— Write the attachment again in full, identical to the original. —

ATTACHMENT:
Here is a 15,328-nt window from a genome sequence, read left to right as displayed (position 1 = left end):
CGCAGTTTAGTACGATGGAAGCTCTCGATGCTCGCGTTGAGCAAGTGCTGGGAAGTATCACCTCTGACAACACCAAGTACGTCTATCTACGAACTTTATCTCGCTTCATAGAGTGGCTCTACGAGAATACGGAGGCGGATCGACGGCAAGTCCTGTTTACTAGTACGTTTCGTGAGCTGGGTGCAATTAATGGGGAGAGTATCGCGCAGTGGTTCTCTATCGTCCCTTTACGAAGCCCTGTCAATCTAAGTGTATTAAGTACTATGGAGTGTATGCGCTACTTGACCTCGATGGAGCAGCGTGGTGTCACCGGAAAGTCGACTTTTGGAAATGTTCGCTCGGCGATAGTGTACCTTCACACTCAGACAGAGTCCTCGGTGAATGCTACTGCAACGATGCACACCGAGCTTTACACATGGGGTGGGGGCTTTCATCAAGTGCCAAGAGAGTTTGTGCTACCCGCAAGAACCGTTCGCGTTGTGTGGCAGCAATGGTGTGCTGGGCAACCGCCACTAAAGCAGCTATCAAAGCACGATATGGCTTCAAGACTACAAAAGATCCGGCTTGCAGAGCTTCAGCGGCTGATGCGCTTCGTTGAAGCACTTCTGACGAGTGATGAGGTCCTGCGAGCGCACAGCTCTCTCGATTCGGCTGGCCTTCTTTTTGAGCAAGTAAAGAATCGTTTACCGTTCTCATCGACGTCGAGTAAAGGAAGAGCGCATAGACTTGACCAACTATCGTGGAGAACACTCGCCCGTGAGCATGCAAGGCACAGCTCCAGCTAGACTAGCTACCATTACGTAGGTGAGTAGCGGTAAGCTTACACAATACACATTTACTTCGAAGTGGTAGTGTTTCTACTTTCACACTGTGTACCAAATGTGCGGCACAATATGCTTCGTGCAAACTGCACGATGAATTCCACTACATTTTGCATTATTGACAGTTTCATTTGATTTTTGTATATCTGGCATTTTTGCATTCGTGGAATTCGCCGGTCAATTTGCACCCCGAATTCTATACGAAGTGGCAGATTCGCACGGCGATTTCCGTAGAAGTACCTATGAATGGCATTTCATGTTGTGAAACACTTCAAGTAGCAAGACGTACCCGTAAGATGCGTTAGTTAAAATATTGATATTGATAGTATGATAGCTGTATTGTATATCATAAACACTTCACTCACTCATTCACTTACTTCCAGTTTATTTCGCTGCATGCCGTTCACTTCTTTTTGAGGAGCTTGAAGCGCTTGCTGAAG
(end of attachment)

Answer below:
Here is a 15,328-nt window from a genome sequence, read left to right as displayed (position 1 = left end):
CGCAGTTTAGTACGATGGAAGCTCTCGATGCTCGCGTTGAGCAAGTGCTGGGAAGTATCACCTCTGACAACACCAAGTACGTCTATCTACGAACTTTATCTCGCTTCATAGAGTGGCTCTACGAGAATACGGAGGCGGATCGACGGCAAGTCCTGTTTACTAGTACGTTTCGTGAGCTGGGTGCAATTAATGGGGAGAGTATCGCGCAGTGGTTCTCTATCGTCCCTTTACGAAGCCCTGTCAATCTAAGTGTATTAAGTACTATGGAGTGTATGCGCTACTTGACCTCGATGGAGCAGCGTGGTGTCACCGGAAAGTCGACTTTTGGAAATGTTCGCTCGGCGATAGTGTACCTTCACACTCAGACAGAGTCCTCGGTGAATGCTACTGCAACGATGCACACCGAGCTTTACACATGGGGTGGGGGCTTTCATCAAGTGCCAAGAGAGTTTGTGCTACCCGCAAGAACCGTTCGCGTTGTGTGGCAGCAATGGTGTGCTGGGCAACCGCCACTAAAGCAGCTATCAAAGCACGATATGGCTTCAAGACTACAAAAGATCCGGCTTGCAGAGCTTCAGCGGCTGATGCGCTTCGTTGAAGCACTTCTGACGAGTGATGAGGTCCTGCGAGCGCACAGCTCTCTCGATTCGGCTGGCCTTCTTTTTGAGCAAGTAAAGAATCGTTTACCGTTCTCATCGACGTCGAGTAAAGGAAGAGCGCATAGACTTGACCAACTATCGTGGAGAACACTCGCCCGTGAGCATGCAAGGCACAGCTCCAGCTAGACTAGCTACCATTACGTAGGTGAGTAGCGGTAAGCTTACACAATACACATTTACTTCGAAGTGGTAGTGTTTCTACTTTCACACTGTGTACCAAATGTGCGGCACAATATGCTTCGTGCAAACTGCACGATGAATTCCACTACATTTTGCATTATTGACAGTTTCATTTGATTTTTGTATATCTGGCATTTTTGCATTCGTGGAATTCGCCGGTCAATTTGCACCCCGAATTCTATACGAAGTGGCAGATTCGCACGGCGATTTCCGTAGAAGTACCTATGAATGGCATTTCATGTTGTGAAACACTTCAAGTAGCAAGACGTACCCGTAAGATGCGTTAGTTAAAATATTGATATTGATAGTATGATAGCTGTATTGTATATCATAAACACTTCACTCACTCATTCACTTACTTCCAGTTTATTTCGCTGCATGCCGTTCACTTCTTTTTGAGGAGCTTGAAGCGCTTGCTGAAG